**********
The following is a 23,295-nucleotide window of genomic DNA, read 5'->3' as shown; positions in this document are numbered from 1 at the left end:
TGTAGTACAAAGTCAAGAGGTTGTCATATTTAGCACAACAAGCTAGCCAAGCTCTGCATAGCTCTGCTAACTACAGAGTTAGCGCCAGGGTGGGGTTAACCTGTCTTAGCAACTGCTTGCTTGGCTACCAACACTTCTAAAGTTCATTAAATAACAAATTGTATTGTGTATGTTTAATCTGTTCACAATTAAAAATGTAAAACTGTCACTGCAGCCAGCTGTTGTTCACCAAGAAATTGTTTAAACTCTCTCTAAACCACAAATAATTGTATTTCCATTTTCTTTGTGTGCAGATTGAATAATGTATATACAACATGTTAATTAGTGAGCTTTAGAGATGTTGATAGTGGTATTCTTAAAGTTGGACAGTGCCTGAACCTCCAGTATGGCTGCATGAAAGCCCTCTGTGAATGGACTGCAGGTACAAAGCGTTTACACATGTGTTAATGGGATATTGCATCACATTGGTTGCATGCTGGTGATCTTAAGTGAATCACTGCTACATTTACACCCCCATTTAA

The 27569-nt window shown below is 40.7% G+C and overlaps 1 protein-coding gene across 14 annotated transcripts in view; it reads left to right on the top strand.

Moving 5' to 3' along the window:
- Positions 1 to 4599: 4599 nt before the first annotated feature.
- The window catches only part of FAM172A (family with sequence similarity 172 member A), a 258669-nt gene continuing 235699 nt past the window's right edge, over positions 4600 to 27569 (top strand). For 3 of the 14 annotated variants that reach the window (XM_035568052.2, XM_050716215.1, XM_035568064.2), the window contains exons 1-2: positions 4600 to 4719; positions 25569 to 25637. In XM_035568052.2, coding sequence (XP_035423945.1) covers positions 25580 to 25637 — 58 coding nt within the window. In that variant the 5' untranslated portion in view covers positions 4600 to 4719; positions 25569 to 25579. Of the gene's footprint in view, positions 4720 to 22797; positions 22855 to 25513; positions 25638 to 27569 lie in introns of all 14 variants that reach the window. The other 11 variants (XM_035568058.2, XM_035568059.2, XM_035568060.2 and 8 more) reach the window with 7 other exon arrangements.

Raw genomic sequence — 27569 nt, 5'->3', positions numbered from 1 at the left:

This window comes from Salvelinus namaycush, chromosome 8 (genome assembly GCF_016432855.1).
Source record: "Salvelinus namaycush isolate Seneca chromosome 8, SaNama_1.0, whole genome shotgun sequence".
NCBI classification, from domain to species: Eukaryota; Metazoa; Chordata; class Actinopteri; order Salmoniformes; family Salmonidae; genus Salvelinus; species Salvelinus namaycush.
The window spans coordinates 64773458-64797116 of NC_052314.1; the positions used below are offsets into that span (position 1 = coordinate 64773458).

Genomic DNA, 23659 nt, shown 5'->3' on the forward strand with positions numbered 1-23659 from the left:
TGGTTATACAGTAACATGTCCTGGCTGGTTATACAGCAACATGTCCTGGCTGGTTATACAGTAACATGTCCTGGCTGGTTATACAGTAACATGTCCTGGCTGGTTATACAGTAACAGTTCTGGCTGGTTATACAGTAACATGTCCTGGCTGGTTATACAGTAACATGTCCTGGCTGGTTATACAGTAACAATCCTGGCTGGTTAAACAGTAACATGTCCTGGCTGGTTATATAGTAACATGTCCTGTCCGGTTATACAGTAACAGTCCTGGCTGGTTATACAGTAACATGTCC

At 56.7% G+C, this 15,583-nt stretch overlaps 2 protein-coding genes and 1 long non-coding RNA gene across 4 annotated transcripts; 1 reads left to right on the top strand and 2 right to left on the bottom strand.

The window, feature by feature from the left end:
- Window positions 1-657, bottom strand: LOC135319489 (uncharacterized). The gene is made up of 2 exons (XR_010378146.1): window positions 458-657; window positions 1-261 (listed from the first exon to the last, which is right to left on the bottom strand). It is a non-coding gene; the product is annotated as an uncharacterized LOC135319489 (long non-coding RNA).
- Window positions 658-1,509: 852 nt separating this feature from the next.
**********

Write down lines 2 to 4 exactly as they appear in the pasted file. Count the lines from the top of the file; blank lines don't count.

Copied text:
TGTAGTACAAAGTCAAGAGGTTGTCATATTTAGCACAACAAGCTAGCCAAGCTCTGCATAGCTCTGCTAACTACAGAGTTAGCGCCAGGGTGGGGTTAACCTGTCTTAGCAACTGCTTGCTTGGCTACCAACACTTCTAAAGTTCATTAAATAACAAATTGTATTGTGTATGTTTAATCTGTTCACAATTAAAAATGTAAAACTGTCACTGCAGCCAGCTGTTGTTCACCAAGAAATTGTTTAAACTCTCTCTAAACCACAAATAATTGTATTTCCATTTTCTTTGTGTGCAGATTGAATAATGTATATACAACATGTTAATTAGTGAGCTTTAGAGATGTTGATAGTGGTATTCTTAAAGTTGGACAGTGCCTGAACCTCCAGTATGGCTGCATGAAAGCCCTCTGTGAATGGACTGCAGGTACAAAGCGTTTACACATGTGTTAATGGGATATTGCATCACATTGGTTGCATGCTGGTGATCTTAAGTGAATCACTGCTACATTTACACCCCCATTTAA

The 27569-nt window shown below is 40.7% G+C and overlaps 1 protein-coding gene across 14 annotated transcripts in view; it reads left to right on the top strand.

Moving 5' to 3' along the window: